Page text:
by Katey Hearth, Mission Network News
A Barna study is revealing the truth about US Millennials, the generation born after 1980. Skeptics argue that Millennials put social justice above their faith and are leaving the Church in droves.
But Barna’s study shows Millennials are sharing the Gospel more than any other generation.
“By a previous generation’s standards, they seem low-key, a little disengaged or dis-interested,” notes Greg Jao with InterVarsity Christian Fellowship.
“But when you actually watch their behavior, you begin to see the Millennial generation … is highly engaged with their faith.”
In August, InterVarsity’s Jim Lundgren discussed another Millennials study with MNN. He shared that understanding Millennials was key to Gospel growth. InterVarsity’s ministry consists of 909 chapters on 590 campuses and more than 38,000 “core” students and faculty (those who participate in more than 50% of all activities).
“Nearly one out of every ten students involved with InterVarsity came to faith while they were at college,” says Jao.
“And, there are over 10,000 students involved with InterVarsity who are not yet Christians, but who come to our activities more than 50% of the time.”
Jao says InterVarsity students are creating an environment on campus “where people are hearing about the faith, are being introduced to Jesus.”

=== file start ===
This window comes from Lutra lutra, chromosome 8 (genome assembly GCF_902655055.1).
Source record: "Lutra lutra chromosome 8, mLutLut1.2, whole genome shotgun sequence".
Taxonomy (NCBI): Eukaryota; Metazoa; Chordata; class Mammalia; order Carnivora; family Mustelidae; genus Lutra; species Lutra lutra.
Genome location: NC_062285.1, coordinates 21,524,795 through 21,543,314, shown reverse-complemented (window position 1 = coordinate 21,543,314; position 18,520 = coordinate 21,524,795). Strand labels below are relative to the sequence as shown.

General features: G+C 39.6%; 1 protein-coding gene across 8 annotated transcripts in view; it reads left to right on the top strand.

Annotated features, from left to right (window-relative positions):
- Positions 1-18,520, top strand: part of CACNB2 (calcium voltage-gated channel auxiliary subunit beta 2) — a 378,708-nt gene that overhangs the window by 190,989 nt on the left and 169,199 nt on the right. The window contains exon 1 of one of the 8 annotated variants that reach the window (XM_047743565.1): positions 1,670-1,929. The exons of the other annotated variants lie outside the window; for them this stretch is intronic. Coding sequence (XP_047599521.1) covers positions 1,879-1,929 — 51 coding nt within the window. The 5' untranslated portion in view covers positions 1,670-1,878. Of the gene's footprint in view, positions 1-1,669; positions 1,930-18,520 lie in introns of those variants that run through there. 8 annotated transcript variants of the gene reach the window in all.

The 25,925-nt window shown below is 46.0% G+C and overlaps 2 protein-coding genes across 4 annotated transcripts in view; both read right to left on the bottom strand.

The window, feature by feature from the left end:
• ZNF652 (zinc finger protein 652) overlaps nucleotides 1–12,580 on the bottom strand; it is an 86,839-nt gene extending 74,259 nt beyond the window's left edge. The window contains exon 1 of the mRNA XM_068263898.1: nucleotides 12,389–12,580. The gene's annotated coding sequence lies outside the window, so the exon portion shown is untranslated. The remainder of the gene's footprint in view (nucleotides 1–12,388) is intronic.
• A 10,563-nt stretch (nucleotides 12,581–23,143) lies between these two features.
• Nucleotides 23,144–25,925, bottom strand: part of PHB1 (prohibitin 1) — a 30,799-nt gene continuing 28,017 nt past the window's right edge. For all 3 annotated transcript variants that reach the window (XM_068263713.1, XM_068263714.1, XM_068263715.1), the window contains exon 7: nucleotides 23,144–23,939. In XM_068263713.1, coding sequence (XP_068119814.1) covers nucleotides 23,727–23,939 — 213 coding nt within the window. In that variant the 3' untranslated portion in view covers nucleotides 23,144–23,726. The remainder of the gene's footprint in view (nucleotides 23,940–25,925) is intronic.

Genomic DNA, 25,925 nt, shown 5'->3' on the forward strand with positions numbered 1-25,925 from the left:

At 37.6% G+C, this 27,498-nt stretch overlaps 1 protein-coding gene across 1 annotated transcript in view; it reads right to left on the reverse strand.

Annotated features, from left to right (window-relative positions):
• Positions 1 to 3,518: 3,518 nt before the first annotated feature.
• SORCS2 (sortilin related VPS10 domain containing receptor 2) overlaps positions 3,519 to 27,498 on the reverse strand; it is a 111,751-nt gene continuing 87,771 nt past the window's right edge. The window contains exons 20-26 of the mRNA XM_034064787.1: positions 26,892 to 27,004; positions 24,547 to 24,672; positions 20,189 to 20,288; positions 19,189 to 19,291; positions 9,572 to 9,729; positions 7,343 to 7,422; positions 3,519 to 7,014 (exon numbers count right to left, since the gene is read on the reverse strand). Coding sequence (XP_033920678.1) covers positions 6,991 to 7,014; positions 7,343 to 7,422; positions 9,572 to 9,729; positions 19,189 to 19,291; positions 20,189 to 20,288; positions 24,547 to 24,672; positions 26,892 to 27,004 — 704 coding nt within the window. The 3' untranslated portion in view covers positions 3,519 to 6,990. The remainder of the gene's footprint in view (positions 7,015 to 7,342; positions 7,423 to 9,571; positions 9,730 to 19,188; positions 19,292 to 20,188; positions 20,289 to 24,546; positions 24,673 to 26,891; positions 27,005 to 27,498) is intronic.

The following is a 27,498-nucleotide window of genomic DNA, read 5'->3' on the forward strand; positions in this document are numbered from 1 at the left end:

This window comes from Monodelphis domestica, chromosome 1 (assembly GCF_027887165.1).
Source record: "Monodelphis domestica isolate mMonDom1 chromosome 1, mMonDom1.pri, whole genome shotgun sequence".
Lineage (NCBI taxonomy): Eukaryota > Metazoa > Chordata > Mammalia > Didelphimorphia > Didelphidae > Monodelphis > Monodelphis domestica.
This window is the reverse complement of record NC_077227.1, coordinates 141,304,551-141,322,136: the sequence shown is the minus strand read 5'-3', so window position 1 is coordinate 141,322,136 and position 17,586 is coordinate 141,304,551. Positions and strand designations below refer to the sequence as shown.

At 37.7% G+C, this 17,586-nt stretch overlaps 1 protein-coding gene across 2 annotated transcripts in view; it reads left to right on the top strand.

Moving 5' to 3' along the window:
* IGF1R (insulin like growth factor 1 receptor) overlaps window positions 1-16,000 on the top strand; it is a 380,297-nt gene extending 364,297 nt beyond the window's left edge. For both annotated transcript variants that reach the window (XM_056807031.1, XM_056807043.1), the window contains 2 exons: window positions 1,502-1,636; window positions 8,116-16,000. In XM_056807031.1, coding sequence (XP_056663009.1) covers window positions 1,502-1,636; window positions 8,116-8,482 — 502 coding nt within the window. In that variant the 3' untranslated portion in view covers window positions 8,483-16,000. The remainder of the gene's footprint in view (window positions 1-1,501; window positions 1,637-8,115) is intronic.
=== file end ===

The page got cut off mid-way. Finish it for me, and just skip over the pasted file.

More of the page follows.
“We’ve watched a level of excitement about evangelism [rise] that we’ve not seen in recent history,” he states. “The number of conversions that we’ve been able to identify over the last 10 years has doubled.”
According to Jao, Millennials are embracing a message known by the missions community all along, based in James 2:14-18.
“An authentic Christian witness in this era requires both word — the proclamation of the Gospel and an invitation to receive Jesus Christ — as well as the need to live out the implications of the Gospel, both personally and socially,” Jao clarifies.
“Even in the microcosm of what we saw in New York City at the beginning of October, you see the broader way Millennials are engaging both evangelism and justice at the same time.”
The InterVarsity-sponsored Price of Life conference took place October 1st through 12 on seventeen campuses across New York City and Long Island. Students hosted over 100 events.
“Over the course of the Price of Life campaign, we saw about 250 or 260 students come to faith,” Jao says. “We also engaged with 12,000 students and faculty around the issues of human trafficking.”
In the end, Jao says Barna’s report is cause for jubilation.
“The current generation loves Jesus and wants to share who He is [with] the world; let’s celebrate that truth,” encourages Jao.
At the same time, Jao observes, church leaders need to investigate the needs of middle-income, middle-age believers. This demographic had the greatest drop in evangelistic efforts.
“We need to listen carefully to why that middle group in our churches, both in income and by age, feels so insecure,” Jao says.